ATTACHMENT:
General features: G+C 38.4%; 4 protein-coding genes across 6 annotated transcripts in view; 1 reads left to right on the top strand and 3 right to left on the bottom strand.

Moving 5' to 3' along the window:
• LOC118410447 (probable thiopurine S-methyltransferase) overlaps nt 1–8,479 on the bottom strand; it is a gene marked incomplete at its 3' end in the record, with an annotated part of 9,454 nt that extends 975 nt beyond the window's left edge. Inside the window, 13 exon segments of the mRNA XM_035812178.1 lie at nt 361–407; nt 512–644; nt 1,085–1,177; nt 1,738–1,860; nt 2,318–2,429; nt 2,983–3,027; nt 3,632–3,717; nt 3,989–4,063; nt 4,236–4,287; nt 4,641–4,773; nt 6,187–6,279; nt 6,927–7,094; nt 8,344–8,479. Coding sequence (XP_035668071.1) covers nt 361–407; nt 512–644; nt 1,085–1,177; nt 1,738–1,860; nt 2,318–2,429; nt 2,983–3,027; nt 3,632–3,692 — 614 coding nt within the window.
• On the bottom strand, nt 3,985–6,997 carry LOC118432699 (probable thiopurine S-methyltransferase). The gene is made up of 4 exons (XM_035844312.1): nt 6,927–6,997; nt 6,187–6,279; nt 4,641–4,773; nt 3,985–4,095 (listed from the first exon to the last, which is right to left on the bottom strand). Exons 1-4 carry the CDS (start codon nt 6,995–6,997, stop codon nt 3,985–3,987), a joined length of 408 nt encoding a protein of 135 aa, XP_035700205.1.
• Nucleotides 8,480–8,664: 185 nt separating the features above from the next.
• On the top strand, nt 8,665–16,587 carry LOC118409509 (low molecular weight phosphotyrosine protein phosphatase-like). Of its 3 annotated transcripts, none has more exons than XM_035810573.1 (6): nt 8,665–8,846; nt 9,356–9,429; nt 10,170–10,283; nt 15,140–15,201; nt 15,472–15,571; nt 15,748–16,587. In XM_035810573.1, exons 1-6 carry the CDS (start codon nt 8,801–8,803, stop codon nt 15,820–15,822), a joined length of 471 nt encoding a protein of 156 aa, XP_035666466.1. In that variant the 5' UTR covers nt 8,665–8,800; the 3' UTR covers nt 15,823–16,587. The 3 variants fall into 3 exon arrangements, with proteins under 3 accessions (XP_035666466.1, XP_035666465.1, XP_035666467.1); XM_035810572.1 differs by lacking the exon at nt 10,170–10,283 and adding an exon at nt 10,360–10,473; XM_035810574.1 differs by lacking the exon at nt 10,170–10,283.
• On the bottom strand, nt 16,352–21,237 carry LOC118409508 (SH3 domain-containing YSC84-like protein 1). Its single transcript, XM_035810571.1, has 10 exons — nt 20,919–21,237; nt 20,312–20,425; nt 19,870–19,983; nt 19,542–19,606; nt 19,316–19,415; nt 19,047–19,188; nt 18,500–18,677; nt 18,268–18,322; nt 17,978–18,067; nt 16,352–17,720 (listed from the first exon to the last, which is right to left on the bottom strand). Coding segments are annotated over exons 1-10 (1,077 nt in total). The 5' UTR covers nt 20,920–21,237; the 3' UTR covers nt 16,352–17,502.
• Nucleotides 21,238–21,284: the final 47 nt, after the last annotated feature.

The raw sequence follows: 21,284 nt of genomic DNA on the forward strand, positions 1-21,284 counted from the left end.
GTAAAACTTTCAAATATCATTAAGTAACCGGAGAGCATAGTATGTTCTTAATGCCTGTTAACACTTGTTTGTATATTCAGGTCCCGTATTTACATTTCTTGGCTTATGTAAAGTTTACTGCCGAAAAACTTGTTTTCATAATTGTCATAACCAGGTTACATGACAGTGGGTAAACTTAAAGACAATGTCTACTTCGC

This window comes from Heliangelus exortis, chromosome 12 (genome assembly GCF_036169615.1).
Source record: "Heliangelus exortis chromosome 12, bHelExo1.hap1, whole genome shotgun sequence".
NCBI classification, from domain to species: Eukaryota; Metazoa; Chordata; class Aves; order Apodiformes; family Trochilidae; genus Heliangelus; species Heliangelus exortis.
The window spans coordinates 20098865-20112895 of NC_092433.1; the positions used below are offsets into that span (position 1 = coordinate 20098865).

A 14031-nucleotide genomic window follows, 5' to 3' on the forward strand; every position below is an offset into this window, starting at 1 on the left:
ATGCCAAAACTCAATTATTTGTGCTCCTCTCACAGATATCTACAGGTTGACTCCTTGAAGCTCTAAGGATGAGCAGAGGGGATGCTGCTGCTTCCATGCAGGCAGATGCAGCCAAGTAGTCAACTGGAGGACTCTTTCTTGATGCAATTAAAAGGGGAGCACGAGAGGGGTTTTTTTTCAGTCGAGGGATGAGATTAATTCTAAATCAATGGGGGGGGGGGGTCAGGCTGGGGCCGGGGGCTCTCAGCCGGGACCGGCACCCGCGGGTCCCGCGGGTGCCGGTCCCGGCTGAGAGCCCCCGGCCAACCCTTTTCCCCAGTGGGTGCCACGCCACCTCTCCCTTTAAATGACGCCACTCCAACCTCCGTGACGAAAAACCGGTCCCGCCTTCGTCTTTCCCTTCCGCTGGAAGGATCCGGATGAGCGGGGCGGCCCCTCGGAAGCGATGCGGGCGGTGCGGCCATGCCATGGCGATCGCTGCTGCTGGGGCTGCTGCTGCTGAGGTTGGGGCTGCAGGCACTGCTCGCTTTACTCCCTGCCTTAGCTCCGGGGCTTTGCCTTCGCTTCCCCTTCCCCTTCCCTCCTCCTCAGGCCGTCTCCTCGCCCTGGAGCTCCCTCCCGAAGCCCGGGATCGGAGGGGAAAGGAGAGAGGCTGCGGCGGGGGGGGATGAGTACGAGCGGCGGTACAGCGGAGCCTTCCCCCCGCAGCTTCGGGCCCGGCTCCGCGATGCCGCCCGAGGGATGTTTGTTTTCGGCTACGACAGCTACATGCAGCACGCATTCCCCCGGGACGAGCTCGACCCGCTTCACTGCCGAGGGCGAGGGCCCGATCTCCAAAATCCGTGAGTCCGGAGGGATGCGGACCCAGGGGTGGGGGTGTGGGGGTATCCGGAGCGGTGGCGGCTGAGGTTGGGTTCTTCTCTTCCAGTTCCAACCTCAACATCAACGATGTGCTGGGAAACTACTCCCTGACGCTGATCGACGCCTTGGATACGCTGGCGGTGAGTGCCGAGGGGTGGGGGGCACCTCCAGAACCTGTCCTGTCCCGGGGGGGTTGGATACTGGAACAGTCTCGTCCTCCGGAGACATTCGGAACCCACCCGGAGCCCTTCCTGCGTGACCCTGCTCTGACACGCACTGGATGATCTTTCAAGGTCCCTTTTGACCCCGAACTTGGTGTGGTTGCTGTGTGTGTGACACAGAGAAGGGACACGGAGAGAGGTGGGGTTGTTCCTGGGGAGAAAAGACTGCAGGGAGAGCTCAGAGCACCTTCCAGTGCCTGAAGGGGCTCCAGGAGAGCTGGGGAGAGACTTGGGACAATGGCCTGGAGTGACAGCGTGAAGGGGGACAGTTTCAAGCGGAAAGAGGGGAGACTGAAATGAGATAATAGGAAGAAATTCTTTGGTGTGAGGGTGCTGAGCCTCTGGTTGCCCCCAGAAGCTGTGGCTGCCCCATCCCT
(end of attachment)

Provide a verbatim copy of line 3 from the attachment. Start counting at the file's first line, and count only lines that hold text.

• LOC118410447 (probable thiopurine S-methyltransferase) overlaps nt 1–8,479 on the bottom strand; it is a gene marked incomplete at its 3' end in the record, with an annotated part of 9,454 nt that extends 975 nt beyond the window's left edge. Inside the window, 13 exon segments of the mRNA XM_035812178.1 lie at nt 361–407; nt 512–644; nt 1,085–1,177; nt 1,738–1,860; nt 2,318–2,429; nt 2,983–3,027; nt 3,632–3,717; nt 3,989–4,063; nt 4,236–4,287; nt 4,641–4,773; nt 6,187–6,279; nt 6,927–7,094; nt 8,344–8,479. Coding sequence (XP_035668071.1) covers nt 361–407; nt 512–644; nt 1,085–1,177; nt 1,738–1,860; nt 2,318–2,429; nt 2,983–3,027; nt 3,632–3,692 — 614 coding nt within the window.